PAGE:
Wednesday, March 2, 2011

Graham Priest Interview, Part II

I talked about Part I on Monday. Part II just went up. My questions were the last four included. I also contributed the clarification to the next-to-last question, obviously.

There's a lot of interesting stuff here, a good bit of which I haven't really had a chance to digest yet. One thing, however, does jump out at me immediately as a problem:

His answer to my clarification on the next-to-last question would seem to fly in the face of any intuitive understanding of the notion of 'truth-preservation.'

For background, click through to the interview. The question provides a lot of detailed background on this. "ArT" means "A relates to Truth", which is a fancy way of saying "A is True." The idea here, as Priest has explained in other contexts, such as his article What is so bad about contradictions?, is that truth is conceived, not as a function, as classical logicians understand it, but as a relation, such that a proposition can be related to truth, to falsity or to both. In What is so bad about contradictions?, he includes a fourth option--A is related to neither truth nor falsity--but that option would seem to made superfluous by his arguments against the possibility of truth-value gaps in In Contradiction, and in any case the existence or non-existence of the fourth option isn't relevant to this discussion. DS is, of course, Disjunctive Syllogism, the classical inference from ~p and (pvq) to q. Since DS, plus the dialetheist's claim that p and ~p can sometimes both be true, quickly generates triviality, Priest and other dialetheists reject it. Priest's argument is, basically, that it isn't universally truth-preserving (and hence, isn't valid) because, given the assumption that some (but not all) contradictions are true, there can be cases in which ~p is true and (pvq) is true but in which q is not.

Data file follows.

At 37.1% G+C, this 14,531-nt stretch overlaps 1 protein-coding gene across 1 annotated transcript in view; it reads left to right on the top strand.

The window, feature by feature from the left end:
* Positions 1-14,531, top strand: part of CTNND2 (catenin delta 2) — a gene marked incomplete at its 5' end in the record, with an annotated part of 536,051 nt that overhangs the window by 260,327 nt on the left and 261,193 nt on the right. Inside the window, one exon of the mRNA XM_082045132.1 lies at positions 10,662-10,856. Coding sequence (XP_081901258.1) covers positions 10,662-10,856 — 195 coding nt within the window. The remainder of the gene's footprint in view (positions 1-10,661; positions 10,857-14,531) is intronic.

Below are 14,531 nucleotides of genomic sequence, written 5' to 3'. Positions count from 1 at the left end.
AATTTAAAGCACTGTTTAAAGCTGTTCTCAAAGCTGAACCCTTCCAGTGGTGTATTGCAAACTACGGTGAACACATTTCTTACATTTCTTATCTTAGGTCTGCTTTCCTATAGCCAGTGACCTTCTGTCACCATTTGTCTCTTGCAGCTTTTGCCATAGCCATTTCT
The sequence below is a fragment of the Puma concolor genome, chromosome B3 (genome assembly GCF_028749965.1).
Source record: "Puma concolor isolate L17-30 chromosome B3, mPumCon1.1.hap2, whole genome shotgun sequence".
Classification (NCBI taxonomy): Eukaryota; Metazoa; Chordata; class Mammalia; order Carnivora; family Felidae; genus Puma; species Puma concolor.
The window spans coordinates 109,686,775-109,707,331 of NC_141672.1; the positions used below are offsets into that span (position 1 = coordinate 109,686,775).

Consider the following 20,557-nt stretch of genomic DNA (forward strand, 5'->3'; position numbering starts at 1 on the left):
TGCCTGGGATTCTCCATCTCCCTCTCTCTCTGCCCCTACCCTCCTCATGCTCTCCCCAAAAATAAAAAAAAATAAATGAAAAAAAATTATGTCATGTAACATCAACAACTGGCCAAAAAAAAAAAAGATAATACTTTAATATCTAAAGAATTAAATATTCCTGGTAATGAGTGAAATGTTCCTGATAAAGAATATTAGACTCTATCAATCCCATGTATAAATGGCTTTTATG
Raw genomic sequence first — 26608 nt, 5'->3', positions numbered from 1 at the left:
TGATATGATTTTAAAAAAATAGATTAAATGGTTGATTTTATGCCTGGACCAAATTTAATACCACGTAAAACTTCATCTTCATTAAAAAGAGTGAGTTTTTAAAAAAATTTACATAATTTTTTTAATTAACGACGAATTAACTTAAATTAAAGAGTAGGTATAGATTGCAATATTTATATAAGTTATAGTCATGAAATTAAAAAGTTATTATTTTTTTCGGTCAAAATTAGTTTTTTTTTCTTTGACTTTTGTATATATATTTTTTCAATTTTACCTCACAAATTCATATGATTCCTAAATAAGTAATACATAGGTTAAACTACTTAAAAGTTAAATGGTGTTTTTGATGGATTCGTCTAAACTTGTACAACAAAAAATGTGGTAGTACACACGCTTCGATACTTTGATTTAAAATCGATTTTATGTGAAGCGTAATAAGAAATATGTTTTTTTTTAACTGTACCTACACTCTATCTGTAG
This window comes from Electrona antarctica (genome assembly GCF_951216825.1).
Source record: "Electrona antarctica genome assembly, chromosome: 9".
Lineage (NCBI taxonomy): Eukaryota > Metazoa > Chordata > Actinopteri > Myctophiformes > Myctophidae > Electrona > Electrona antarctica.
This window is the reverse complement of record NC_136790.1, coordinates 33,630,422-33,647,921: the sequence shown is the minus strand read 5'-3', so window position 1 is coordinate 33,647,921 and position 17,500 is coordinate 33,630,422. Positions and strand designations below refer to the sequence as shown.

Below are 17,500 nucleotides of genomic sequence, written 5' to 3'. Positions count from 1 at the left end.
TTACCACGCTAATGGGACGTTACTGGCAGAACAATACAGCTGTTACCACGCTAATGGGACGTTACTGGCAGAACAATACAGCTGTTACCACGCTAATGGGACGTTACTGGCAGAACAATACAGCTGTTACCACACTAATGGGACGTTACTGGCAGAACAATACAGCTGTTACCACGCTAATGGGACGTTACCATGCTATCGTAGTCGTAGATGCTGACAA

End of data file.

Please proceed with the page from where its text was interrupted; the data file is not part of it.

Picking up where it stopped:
As he says in his response to me, "The DS can be show to be invalid is the semantics of LP as follows. (The semantics has many presentations. Let us use the version in which evaluations are relations, R, between formulas and the values t and f.

"Consider the inference ~p, pvq / q. Take an interpretation where pRt, pRf, qRf, and it is not the case that qRt. By the truth and falsity conditions for negation and disjunction, (~p)Rt and (pvq)Rt. Hence there is an evaluation where the premises of the inference relate to t and the conclusion does not. Hence the inference is invalid."

"Note that this argument...[is not] undercut if it turns out that there are formulas, A, such that ARt and it is not the case that ARt - even if you could show by some argument (goodness knows what), that this held when A is the p in question. Deductive reasoning is, after all, monotonic. (Valid arguments are never made invalid by the addition of extra premises.)"

So, why do I think all of this flies in the face of any intuitive notion of 'truth-preservation'?

Well, first of all, it seems to me that Professor Priest is being a bit coy when he speaks neutrally about the possibility of "ArT" and "it is not the case that ArT" being shown to be compatible--"if it turns out that there are formulas, A, such that ARt and it is not the case that ARt..." Given Priest's assumptions, *of course* there are such formulas! After all, we can always construct a sentence A such that A="It is not the case that ArT."

Secondly--and to the point--given that such formulas would seem to have to exist on Priest's account, when he's told us that there's an interpretation on which (~p)rT and (pvq)rT but it's not the case that qrT, he hasn't precluded the possibility that qrT--in other words, he hasn't precluded the possibility that, in this case, as in all other cases, true premises, fed into DS, generate a true conclusion!

Think of it this way--Priest would not claim that the mere existence of a case in which (~p)rT and (pvq)rT but in which qrF constituted a counter-example to DS, right? Given that it's as easy to generate a formula that both does and does not relate to truth as it is to generate one that relates to both truth and falsehood, why should truth-preservation be any more violated by the existence of a case in which q doesn't relate to truth than by a case in which it does relate to falsehood?

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